I know how this is going to sound, so I’ll get it out of the way right up front: At this point, any assessment of Ohio State’s Cardale Jones has to account for the fact that he might be one of the truly great college quarterbacks of our time. I mean, he might be. Don’t get me wrong: After just two games as the starter, the data obviously isn’t really in. Jones might instead turn out to be a third-string, three-star talent who, having enjoyed his fleeting and fortuitously timed moment in the sun, recedes into obscurity as quickly as he emerged from it. We’re just projecting here.
While the jury remains out, though, consider the limited evidence available so far. In light of Jones’s first two starts — resounding, upset victories over Wisconsin and Alabama in the Big Ten championship game and the Sugar Bowl, respectively, in which Ohio State racked up 101 points against two of the stingiest defenses in the nation — it’s impossible to say with any conviction that he isn’t a truly great college quarterback, at least within the confines of Urban Meyer’s offense. And a victory in Jones’s third start, in Monday night’s national championship game against Oregon, would only add to the luminescence of his burgeoning supernova of a career. You know the old chestnut “The most popular player on every team is the backup quarterback”? Jones was the backup to the backup, yet at this rate he’s going to go down as one of the most beloved Buckeyes ever within a few weeks of most fans learning his name.
Strictly speaking, of course, if there’s anyone on the field Monday night vying for the sheen of perfection, it will be Jones’s counterpart, Oregon quarterback Marcus Mariota, who will arrive in Dallas as one of the most documented and decorated college quarterbacks of his or any other generation. At this point, he’s as known a quantity as he can possibly be: 36-4 as a starter, a three-time All-Pac-12 pick, a Heisman Trophy winner, and, as of New Year’s Day, the man who finally snuffed out Florida State’s 29-game winning streak in front a gleeful (and huge) national audience. In a few months, he’ll likely be the top pick in the NFL draft. Securing his school’s first national championship would be the most perfect possible ending to what can only be described as a near-perfect college career. His is a trajectory eminently worthy of the championship stage.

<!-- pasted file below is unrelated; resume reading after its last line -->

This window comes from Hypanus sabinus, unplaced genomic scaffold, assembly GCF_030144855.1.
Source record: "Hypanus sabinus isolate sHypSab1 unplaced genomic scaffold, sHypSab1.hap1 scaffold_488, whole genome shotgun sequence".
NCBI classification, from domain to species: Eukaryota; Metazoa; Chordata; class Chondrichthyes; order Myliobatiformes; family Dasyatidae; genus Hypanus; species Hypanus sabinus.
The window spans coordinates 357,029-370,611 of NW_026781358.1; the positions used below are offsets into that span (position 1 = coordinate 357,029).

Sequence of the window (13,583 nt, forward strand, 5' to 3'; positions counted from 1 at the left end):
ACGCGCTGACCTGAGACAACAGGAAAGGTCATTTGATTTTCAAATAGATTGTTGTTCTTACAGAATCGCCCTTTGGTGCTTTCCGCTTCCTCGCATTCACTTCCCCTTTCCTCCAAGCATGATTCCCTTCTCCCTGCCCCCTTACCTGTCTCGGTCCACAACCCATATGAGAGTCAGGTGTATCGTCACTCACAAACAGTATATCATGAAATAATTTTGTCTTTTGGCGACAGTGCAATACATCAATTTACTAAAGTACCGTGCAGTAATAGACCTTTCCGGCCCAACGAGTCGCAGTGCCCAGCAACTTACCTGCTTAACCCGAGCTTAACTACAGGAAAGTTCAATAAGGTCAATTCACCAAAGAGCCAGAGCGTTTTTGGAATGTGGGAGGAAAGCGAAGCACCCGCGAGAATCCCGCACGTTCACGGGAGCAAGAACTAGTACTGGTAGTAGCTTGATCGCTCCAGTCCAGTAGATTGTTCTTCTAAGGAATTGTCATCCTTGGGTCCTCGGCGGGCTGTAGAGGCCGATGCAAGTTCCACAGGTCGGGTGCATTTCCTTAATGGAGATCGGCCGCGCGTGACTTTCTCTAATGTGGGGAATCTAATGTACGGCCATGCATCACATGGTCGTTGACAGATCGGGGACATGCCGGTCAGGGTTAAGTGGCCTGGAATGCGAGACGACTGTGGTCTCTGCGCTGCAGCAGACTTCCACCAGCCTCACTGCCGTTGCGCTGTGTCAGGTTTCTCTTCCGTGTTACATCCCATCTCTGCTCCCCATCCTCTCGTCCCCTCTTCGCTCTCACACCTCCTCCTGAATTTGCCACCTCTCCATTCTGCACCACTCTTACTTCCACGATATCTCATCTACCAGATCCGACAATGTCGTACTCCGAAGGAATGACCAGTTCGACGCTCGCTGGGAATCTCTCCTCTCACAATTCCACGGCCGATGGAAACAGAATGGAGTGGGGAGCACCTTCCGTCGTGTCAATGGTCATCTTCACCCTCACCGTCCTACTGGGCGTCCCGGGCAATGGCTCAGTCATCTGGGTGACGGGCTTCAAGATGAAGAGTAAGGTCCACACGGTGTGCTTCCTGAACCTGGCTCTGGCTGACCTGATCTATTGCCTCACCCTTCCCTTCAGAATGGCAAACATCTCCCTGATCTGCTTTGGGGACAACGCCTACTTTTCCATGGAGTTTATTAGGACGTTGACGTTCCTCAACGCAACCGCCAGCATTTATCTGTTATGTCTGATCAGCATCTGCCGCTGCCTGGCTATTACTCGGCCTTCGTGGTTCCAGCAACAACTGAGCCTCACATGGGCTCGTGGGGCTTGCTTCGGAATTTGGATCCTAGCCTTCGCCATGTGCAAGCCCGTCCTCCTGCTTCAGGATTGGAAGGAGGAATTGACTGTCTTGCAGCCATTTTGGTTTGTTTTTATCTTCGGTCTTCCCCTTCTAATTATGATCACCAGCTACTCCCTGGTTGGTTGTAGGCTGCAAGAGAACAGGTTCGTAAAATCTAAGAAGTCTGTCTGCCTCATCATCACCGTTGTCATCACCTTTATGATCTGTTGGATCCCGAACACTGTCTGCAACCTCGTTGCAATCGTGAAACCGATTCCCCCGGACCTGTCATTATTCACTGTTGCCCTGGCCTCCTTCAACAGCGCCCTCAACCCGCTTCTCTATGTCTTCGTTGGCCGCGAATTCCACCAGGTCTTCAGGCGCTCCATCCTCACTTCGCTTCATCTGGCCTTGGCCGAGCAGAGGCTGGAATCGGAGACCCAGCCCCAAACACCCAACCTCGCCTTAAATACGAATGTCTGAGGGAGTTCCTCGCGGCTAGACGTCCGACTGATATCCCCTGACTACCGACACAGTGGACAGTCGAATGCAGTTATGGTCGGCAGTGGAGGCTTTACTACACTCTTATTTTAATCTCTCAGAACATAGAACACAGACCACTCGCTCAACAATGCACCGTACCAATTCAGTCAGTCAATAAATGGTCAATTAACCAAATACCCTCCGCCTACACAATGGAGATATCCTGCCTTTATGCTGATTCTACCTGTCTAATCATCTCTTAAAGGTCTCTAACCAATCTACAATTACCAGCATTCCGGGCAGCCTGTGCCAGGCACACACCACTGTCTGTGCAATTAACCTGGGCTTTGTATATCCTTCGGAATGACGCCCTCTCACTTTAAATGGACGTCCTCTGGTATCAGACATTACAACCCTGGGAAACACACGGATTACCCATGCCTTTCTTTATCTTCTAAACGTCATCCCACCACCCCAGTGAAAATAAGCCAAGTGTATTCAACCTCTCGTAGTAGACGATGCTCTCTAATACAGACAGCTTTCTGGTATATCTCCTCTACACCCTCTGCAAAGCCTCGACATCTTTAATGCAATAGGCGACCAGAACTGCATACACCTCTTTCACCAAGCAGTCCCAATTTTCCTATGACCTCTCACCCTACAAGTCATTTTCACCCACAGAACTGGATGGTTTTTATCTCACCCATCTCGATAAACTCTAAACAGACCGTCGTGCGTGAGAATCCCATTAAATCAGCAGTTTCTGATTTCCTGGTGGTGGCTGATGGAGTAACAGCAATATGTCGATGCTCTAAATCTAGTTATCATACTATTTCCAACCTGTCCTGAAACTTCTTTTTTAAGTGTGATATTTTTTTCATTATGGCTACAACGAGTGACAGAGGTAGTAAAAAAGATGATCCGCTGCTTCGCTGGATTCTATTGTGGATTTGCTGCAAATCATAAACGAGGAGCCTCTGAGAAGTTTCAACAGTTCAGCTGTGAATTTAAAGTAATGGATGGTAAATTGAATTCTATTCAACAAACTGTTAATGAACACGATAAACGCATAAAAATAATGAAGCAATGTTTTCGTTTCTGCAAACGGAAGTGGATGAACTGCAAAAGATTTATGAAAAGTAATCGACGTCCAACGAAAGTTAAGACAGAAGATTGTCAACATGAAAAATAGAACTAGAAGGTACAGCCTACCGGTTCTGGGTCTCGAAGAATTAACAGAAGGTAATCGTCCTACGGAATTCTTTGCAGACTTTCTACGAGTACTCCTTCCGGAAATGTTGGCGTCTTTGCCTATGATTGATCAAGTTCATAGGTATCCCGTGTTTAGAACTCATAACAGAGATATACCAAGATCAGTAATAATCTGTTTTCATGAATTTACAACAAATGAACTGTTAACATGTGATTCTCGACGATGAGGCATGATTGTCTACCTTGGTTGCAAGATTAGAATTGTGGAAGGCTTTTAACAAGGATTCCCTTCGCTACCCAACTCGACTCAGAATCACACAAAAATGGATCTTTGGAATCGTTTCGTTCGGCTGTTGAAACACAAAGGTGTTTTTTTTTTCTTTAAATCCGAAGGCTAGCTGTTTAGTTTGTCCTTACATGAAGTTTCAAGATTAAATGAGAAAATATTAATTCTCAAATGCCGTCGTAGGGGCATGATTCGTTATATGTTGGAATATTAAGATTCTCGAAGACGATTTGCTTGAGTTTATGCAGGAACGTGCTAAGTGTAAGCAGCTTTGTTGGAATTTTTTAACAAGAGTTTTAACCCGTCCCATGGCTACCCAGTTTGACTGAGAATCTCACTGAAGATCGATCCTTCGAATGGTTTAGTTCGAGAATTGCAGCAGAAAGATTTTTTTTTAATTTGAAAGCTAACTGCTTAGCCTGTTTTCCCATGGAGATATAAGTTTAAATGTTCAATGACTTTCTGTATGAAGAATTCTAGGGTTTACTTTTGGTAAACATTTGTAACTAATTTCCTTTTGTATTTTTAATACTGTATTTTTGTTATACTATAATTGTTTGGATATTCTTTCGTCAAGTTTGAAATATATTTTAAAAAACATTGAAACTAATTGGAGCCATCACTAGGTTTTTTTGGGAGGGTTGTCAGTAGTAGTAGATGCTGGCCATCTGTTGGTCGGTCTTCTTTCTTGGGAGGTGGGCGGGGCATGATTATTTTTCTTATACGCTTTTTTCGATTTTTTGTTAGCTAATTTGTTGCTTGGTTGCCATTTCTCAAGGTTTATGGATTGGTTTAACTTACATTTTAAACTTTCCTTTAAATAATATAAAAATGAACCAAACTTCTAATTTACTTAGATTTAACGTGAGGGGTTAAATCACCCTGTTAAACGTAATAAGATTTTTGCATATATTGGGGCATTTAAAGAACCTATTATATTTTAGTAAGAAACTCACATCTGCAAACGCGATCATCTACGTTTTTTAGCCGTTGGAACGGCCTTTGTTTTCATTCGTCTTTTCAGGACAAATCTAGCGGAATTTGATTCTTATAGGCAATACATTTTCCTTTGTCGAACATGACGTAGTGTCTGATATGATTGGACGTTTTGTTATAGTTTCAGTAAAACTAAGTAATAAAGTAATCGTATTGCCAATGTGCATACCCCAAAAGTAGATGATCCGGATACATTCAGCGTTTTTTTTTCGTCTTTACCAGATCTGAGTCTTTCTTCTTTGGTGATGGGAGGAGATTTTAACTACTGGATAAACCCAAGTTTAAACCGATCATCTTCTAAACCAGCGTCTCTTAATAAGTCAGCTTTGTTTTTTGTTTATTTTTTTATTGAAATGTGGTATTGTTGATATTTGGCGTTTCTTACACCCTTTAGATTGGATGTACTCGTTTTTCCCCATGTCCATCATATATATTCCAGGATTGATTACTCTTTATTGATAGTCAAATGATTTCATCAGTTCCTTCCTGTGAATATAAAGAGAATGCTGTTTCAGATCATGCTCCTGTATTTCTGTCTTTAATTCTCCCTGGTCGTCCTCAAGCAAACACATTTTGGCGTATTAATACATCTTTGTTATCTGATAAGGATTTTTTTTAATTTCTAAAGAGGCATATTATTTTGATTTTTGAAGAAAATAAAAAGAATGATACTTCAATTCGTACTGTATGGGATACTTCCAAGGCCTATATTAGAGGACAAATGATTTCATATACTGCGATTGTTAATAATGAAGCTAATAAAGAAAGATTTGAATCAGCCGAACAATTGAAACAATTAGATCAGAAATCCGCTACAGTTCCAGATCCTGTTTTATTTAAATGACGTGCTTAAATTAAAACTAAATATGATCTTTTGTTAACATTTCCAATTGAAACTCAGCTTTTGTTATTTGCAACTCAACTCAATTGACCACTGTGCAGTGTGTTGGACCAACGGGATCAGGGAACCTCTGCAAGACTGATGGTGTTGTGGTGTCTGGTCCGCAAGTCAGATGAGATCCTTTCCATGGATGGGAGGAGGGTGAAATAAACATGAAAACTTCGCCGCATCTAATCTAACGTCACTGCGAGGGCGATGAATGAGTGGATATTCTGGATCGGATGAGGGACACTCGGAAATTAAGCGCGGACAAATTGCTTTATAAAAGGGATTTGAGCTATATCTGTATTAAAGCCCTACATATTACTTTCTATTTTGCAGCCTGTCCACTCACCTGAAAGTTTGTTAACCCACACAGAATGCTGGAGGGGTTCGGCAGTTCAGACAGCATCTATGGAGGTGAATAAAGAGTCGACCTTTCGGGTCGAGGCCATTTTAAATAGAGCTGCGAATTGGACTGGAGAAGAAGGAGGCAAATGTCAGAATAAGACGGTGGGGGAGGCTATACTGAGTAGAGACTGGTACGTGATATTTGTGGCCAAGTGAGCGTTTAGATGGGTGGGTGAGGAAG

By contrast, Jones’s skimpy résumé, with his 2-0 record and scattershot stat line against Alabama, doesn’t even rate. In fact, given Ohio State’s advantages in so many other respects, it’s safe to assume that the perceived gap between the quarterbacks is the sole reason the Buckeyes are listed as six-point underdogs. When the stakes are this high, inexperience is the ultimate liability.
On the other hand, in the context of this particular 2-0 record, it’s precisely that vast, tantalizing swath of white space that threatens to swallow the perception whole. Who is this Brobdingnagian wild card who emerged from nowhere just in time to bomb the Badgers into oblivion and confound the mighty Crimson Tide with championships on the line? Had Jones, a redshirt sophomore, stepped into the vacancy created by Braxton Miller’s preseason shoulder injury rather than the equally undistinguished J.T. Barrett, a redshirt freshman, would the subsequent season have unfolded any differently? If Barrett was a kind of college version of Tom Brady, emerging as a full-fledged star in his own right following an injury to an established veteran starter, who does that make Jones in the wake of the broken ankle Barrett suffered in the regular-season finale? As far-fetched as it would have been to suggest a few weeks ago, might the Buckeyes have been even better if Jones had been in the lineup all along?
The answer to these counterfactuals and more is an enthusiastic maybe! But with so few legitimate factuals to go on, a certain degree of unknowable potential is Jones’s greatest asset. Right now, the void in his track record still lends itself to every conceivable career trajectory, some of which, in some timeline, may very well exceed Miller’s or Barrett’s — or even Mariota’s. And given what we’ve seen so far, wouldn’t that timeline look a lot like the one we’re actually residing in?
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If that strikes you as a case of irrational exuberance over a guy who’s played in two games, well, OK. You’re probably right. (I refer you back to the beacon of rationality in any sport, the point spread.) There aren’t really any one-to-one precedents for what Ohio State is trying to accomplish with Jones at the helm. In the BCS era, only two quarterbacks in 16 years, Florida State’s Marcus Outzen in 1998 and LSU’s Jordan Jefferson in 2011, started the championship game after having replaced the original starter at some point during the season, and they both fared miserably in the final test.1